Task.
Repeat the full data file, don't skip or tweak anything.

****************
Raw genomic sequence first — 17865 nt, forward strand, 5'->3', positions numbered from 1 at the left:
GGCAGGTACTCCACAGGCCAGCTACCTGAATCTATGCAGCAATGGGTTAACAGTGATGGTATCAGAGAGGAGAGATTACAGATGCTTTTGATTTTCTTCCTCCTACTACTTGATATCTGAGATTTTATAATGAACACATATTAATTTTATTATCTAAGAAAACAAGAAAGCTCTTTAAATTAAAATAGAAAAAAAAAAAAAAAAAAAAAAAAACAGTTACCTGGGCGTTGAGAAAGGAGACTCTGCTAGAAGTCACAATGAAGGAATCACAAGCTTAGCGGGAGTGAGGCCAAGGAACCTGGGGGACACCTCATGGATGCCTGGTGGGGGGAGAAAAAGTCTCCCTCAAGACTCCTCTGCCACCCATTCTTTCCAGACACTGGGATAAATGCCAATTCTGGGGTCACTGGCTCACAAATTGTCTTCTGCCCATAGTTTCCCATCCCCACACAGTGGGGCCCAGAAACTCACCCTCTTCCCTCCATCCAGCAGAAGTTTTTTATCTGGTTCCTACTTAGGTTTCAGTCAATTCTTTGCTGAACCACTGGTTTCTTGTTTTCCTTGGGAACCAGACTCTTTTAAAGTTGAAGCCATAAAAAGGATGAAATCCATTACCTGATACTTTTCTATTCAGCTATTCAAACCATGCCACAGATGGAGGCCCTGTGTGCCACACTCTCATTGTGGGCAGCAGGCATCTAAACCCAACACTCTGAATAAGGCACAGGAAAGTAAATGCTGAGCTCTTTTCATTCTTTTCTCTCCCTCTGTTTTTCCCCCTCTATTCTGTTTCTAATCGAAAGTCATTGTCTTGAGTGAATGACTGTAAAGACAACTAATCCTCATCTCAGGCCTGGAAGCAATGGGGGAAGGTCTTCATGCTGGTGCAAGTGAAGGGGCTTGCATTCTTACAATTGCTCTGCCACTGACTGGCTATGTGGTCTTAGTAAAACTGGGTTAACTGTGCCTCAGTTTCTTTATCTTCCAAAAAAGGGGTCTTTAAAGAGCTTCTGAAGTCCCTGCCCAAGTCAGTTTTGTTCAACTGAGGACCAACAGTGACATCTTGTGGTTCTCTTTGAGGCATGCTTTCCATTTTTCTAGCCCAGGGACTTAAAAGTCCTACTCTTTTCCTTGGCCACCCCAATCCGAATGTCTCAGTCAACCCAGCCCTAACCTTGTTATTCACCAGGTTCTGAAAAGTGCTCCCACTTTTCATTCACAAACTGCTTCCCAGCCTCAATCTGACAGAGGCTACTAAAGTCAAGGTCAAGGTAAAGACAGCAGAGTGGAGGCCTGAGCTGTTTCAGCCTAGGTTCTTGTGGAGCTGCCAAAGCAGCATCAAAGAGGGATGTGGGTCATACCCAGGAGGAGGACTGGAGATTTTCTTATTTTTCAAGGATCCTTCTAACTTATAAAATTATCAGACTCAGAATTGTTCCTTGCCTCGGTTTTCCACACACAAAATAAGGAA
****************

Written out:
Raw genomic sequence first — 17865 nt, forward strand, 5'->3', positions numbered from 1 at the left:
GGCAGGTACTCCACAGGCCAGCTACCTGAATCTATGCAGCAATGGGTTAACAGTGATGGTATCAGAGAGGAGAGATTACAGATGCTTTTGATTTTCTTCCTCCTACTACTTGATATCTGAGATTTTATAATGAACACATATTAATTTTATTATCTAAGAAAACAAGAAAGCTCTTTAAATTAAAATAGAAAAAAAAAAAAAAAAAAAAAAAAACAGTTACCTGGGCGTTGAGAAAGGAGACTCTGCTAGAAGTCACAATGAAGGAATCACAAGCTTAGCGGGAGTGAGGCCAAGGAACCTGGGGGACACCTCATGGATGCCTGGTGGGGGGAGAAAAAGTCTCCCTCAAGACTCCTCTGCCACCCATTCTTTCCAGACACTGGGATAAATGCCAATTCTGGGGTCACTGGCTCACAAATTGTCTTCTGCCCATAGTTTCCCATCCCCACACAGTGGGGCCCAGAAACTCACCCTCTTCCCTCCATCCAGCAGAAGTTTTTTATCTGGTTCCTACTTAGGTTTCAGTCAATTCTTTGCTGAACCACTGGTTTCTTGTTTTCCTTGGGAACCAGACTCTTTTAAAGTTGAAGCCATAAAAAGGATGAAATCCATTACCTGATACTTTTCTATTCAGCTATTCAAACCATGCCACAGATGGAGGCCCTGTGTGCCACACTCTCATTGTGGGCAGCAGGCATCTAAACCCAACACTCTGAATAAGGCACAGGAAAGTAAATGCTGAGCTCTTTTCATTCTTTTCTCTCCCTCTGTTTTTCCCCCTCTATTCTGTTTCTAATCGAAAGTCATTGTCTTGAGTGAATGACTGTAAAGACAACTAATCCTCATCTCAGGCCTGGAAGCAATGGGGGAAGGTCTTCATGCTGGTGCAAGTGAAGGGGCTTGCATTCTTACAATTGCTCTGCCACTGACTGGCTATGTGGTCTTAGTAAAACTGGGTTAACTGTGCCTCAGTTTCTTTATCTTCCAAAAAAGGGGTCTTTAAAGAGCTTCTGAAGTCCCTGCCCAAGTCAGTTTTGTTCAACTGAGGACCAACAGTGACATCTTGTGGTTCTCTTTGAGGCATGCTTTCCATTTTTCTAGCCCAGGGACTTAAAAGTCCTACTCTTTTCCTTGGCCACCCCAATCCGAATGTCTCAGTCAACCCAGCCCTAACCTTGTTATTCACCAGGTTCTGAAAAGTGCTCCCACTTTTCATTCACAAACTGCTTCCCAGCCTCAATCTGACAGAGGCTACTAAAGTCAAGGTCAAGGTAAAGACAGCAGAGTGGAGGCCTGAGCTGTTTCAGCCTAGGTTCTTGTGGAGCTGCCAAAGCAGCATCAAAGAGGGATGTGGGTCATACCCAGGAGGAGGACTGGAGATTTTCTTATTTTTCAAGGATCCTTCTAACTTATAAAATTATCAGACTCAGAATTGTTCCTTGCCTCGGTTTTCCACACACAAAATAAGGAA